2) That's what I was afraid of. In that case, do you know of any tri's with an interior that stretches into the outriggers that aren't so expensive? From what I've read there are numerous advantages over a cat, especially if you can keep the extra space.

3) I'm aiming for a 60-40 split, 40 being the boat. There's also one other person who's investing in this with me, so I'm not carrying all that weight.

4) Of that I am well aware. However even with the high expenses it's comparable to traveling in any other terms. I like to stay in a place for 3-9 months before moving on and I'm aiming for a 10 year world journey. The boat gives you a home everywhere in the world, even if you still have to pay "rent". And as you said, if they are well maintained, that's a decent hunk of equity.
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Old 25-12-2012, 22:59   #4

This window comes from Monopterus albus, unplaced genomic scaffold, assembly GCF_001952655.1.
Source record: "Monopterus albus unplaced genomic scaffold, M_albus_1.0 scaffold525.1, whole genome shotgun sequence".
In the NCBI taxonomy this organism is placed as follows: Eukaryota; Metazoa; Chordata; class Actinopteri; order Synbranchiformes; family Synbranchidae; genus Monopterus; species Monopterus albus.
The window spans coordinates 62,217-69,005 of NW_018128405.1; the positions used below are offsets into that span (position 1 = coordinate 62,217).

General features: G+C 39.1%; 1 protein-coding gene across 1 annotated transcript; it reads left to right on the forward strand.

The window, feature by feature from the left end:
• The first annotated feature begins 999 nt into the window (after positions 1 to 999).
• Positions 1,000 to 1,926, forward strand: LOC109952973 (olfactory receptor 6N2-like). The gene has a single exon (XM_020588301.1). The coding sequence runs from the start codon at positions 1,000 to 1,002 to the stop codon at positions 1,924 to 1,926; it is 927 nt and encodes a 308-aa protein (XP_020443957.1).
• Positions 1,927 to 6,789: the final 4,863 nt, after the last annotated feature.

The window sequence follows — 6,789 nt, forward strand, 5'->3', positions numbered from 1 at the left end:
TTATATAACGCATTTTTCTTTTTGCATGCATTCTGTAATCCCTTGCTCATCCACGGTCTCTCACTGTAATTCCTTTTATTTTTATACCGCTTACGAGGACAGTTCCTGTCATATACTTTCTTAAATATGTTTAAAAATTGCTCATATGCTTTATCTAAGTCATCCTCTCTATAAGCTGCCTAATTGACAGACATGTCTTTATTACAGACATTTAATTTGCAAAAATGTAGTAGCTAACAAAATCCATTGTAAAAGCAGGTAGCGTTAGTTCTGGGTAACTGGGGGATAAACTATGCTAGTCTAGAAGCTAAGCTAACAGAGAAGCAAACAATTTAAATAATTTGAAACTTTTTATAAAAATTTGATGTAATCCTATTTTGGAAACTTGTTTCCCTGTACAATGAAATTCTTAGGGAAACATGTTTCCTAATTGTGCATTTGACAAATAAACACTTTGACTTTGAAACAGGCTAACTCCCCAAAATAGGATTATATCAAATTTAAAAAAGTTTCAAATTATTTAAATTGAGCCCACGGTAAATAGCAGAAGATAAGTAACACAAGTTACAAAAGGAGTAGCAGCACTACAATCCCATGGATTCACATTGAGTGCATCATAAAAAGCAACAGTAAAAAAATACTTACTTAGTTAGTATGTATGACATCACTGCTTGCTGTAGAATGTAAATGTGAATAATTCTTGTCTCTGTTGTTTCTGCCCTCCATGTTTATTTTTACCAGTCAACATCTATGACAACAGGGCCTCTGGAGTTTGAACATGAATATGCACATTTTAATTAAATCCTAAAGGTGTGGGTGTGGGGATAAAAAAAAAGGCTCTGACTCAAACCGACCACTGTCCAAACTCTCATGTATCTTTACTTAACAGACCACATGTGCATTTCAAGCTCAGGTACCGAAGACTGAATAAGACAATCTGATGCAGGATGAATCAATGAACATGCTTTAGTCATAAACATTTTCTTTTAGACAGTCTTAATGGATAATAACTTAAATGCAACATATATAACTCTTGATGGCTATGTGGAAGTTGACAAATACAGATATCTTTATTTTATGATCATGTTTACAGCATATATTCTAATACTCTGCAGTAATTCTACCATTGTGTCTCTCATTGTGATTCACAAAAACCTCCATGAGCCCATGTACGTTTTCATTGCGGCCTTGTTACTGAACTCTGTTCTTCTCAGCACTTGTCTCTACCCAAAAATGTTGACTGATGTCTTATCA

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Re: Income and depreciation, never the twain shall meet?

I don't know much about the available trimarans. I seek performance so an attractive tri would have everything in the hull area with minimal sized amas. It's about wetted area and windage. But other CF'ers might correct me. (Are not all large cruising trimarans custom-built?)

Dangerously extrapolating your comments I think you are looking for a movable party-palace. Something like a floating condo. Catamarans fill that requirement very well.

CF'ers: Does anyone here consider a yacht a sane investment? Pleasure, yes, capital preservation or income, no.
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Old 26-12-2012, 06:35   #5
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Re: Income and depreciation, never the twain shall meet?

I'd expect about a 50% loss in 10 years. After that things start to level off or depreciate less at least.